31 The law said that no woman might own more than half an ounce of gold nor wear a multicoloured dress nor ride in a carriage in the city or in a town within a mile of it, unless there was a religious festival. The tribunes, Marcus and Publius Junis Brutus, were in favour of the Oppian law and said that they would not allow its repeal. Many noble men came forward hoping to persuade or dissuade them; a crowd of men, both supporters and opponents, filled the Capitoline Hill. The matrons, whom neither counsel nor shame nor their husbands’ orders could keep at home, blockaded every street in the city and every entrance to the Forum. As the men came down to the Forum, the matrons besought them to let them, too, have back the luxuries they had enjoyed before, giving as their reason that the republic was thriving and that everyone’s private wealth was increasing with every day. This crowd of women was growing daily, for now they were even gathering from the towns and villages. Before long they dared go up and solicit the consuls, praetors, and other magistrates; but one of the consuls could not be moved in the least, Marcus Porcius Cato, who spoke in favour of the law: “If each man of us, fellow citizens, had established that the right and authority of the husband should be held over the mother of his own family, we should have less difficulty with women in general; now, at home our freedom is conquered by female fury, here in the Forum it is bruised and trampled upon, and, because we have not contained the individuals…” Livy, Roman Historian, “Women Demonstrate against the Oppian Law” (59 B.C.E.-17 B.C.E)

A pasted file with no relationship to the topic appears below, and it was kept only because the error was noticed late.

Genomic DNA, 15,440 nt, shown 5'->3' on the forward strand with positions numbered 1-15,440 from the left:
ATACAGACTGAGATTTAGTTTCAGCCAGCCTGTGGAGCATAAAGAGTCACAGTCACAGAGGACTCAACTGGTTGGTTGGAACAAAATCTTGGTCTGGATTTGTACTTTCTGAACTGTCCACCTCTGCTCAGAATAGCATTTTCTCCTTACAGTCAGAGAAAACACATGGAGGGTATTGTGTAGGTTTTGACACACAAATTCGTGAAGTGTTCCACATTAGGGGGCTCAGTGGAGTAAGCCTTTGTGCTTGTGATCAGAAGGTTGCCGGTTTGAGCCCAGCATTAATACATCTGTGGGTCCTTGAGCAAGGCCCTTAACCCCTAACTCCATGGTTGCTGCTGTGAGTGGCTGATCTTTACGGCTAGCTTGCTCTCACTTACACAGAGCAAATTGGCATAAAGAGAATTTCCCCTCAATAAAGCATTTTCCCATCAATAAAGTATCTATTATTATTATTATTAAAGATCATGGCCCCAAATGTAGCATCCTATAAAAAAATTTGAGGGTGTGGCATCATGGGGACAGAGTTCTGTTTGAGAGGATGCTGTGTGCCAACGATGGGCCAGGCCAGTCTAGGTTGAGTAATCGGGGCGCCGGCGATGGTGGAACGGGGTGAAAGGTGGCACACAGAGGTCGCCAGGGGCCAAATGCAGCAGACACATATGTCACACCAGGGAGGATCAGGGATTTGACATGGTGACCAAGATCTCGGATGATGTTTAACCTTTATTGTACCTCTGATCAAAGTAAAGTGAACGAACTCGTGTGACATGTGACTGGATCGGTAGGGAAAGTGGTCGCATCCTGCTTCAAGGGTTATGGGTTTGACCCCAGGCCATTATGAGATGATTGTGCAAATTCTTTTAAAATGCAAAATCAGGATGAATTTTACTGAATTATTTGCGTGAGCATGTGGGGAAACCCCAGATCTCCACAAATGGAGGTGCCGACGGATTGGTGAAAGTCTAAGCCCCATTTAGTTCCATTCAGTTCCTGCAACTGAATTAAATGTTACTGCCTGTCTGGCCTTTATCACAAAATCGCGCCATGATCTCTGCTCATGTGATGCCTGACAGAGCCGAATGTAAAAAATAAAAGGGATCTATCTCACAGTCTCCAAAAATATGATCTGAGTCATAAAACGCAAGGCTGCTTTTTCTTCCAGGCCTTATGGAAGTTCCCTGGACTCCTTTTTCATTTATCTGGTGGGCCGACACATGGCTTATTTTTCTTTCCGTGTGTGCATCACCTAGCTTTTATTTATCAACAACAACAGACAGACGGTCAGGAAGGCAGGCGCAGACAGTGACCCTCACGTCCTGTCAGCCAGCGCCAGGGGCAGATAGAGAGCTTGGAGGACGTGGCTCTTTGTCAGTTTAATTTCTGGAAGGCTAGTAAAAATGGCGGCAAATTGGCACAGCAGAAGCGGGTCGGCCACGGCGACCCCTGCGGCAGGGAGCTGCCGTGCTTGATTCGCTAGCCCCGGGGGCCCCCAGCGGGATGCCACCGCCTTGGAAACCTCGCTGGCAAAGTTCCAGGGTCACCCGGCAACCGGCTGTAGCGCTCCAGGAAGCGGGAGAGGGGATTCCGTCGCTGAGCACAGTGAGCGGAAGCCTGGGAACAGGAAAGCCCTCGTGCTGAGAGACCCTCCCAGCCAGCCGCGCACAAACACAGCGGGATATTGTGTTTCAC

32 P. 276 What was the role of slaves? P. 278 What did Romans do in relation to other deities? P. 280 Who did the Cult of Isis allow? P. 280 Why was there religious toleration? P. 280 What did the Jews do in the 3 rd and 1 st Centuries B.C.E.? P. 281 Who did Christians recognize? P. 282 How was Jesus viewed to the Romans? P. 282 Who worked to bring Christianity to the masses? P. 283 What did the Romans do from time to time? P. 283 Why did Christianity gain in popularity?

33 I was never present at the trials of Christians. Therefore, I am unacquainted with what is customary as to the method and extent of punishing and examining them. I am more than just a little uncertain of on several points: Whether any discrimination is made for age; whether the weak are treated differently from the stronger; whether repentance earns a pardon; or whether, if someone was ever a Christian, his ceasing to be one does not gain him anything; whether the very name itself is punishable, even when it is not associated with any crimes; or whether crimes, which are associated with the name, are the punishable offenses. Meanwhile, I have followed this procedure in regard to those who were brought before me as Christians. I interrogated them as to whether they were Christians. If they confessed, I asked a second and a third time, adding the threat of capital punishment. If they persevered, I ordered them executed. For I did not doubt that, whatever it might be that they believed, certainly their stubbornness and inflexible obstinacy merited punishment. There were others of similar madness, who, because they were Roman citizens, I directed to be remanded to the City. Pliny brother of Emperor Trajan(early 100s C.E.), Letters regarding Christians.